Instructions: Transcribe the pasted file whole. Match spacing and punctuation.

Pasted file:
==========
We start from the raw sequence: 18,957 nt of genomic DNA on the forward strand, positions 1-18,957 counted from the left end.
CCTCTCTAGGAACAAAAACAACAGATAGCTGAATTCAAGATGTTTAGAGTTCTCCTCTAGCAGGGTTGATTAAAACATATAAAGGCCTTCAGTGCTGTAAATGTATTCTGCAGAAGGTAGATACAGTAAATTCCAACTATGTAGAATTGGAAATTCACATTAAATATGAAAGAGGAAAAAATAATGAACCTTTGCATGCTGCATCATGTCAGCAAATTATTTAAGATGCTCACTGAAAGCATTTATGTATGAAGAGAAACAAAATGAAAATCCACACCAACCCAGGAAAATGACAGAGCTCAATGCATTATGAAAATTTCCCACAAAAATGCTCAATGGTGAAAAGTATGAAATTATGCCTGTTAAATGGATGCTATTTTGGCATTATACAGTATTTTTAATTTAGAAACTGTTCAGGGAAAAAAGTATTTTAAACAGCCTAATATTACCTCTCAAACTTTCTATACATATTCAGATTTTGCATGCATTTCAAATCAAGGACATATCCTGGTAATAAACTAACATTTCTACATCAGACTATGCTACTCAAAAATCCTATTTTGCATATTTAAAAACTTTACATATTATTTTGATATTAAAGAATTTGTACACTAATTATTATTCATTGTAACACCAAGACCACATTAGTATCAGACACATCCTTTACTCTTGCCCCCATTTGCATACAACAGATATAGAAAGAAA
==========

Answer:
We start from the raw sequence: 18,957 nt of genomic DNA on the forward strand, positions 1-18,957 counted from the left end.
CCTCTCTAGGAACAAAAACAACAGATAGCTGAATTCAAGATGTTTAGAGTTCTCCTCTAGCAGGGTTGATTAAAACATATAAAGGCCTTCAGTGCTGTAAATGTATTCTGCAGAAGGTAGATACAGTAAATTCCAACTATGTAGAATTGGAAATTCACATTAAATATGAAAGAGGAAAAAATAATGAACCTTTGCATGCTGCATCATGTCAGCAAATTATTTAAGATGCTCACTGAAAGCATTTATGTATGAAGAGAAACAAAATGAAAATCCACACCAACCCAGGAAAATGACAGAGCTCAATGCATTATGAAAATTTCCCACAAAAATGCTCAATGGTGAAAAGTATGAAATTATGCCTGTTAAATGGATGCTATTTTGGCATTATACAGTATTTTTAATTTAGAAACTGTTCAGGGAAAAAAGTATTTTAAACAGCCTAATATTACCTCTCAAACTTTCTATACATATTCAGATTTTGCATGCATTTCAAATCAAGGACATATCCTGGTAATAAACTAACATTTCTACATCAGACTATGCTACTCAAAAATCCTATTTTGCATATTTAAAAACTTTACATATTATTTTGATATTAAAGAATTTGTACACTAATTATTATTCATTGTAACACCAAGACCACATTAGTATCAGACACATCCTTTACTCTTGCCCCCATTTGCATACAACAGATATAGAAAGAAA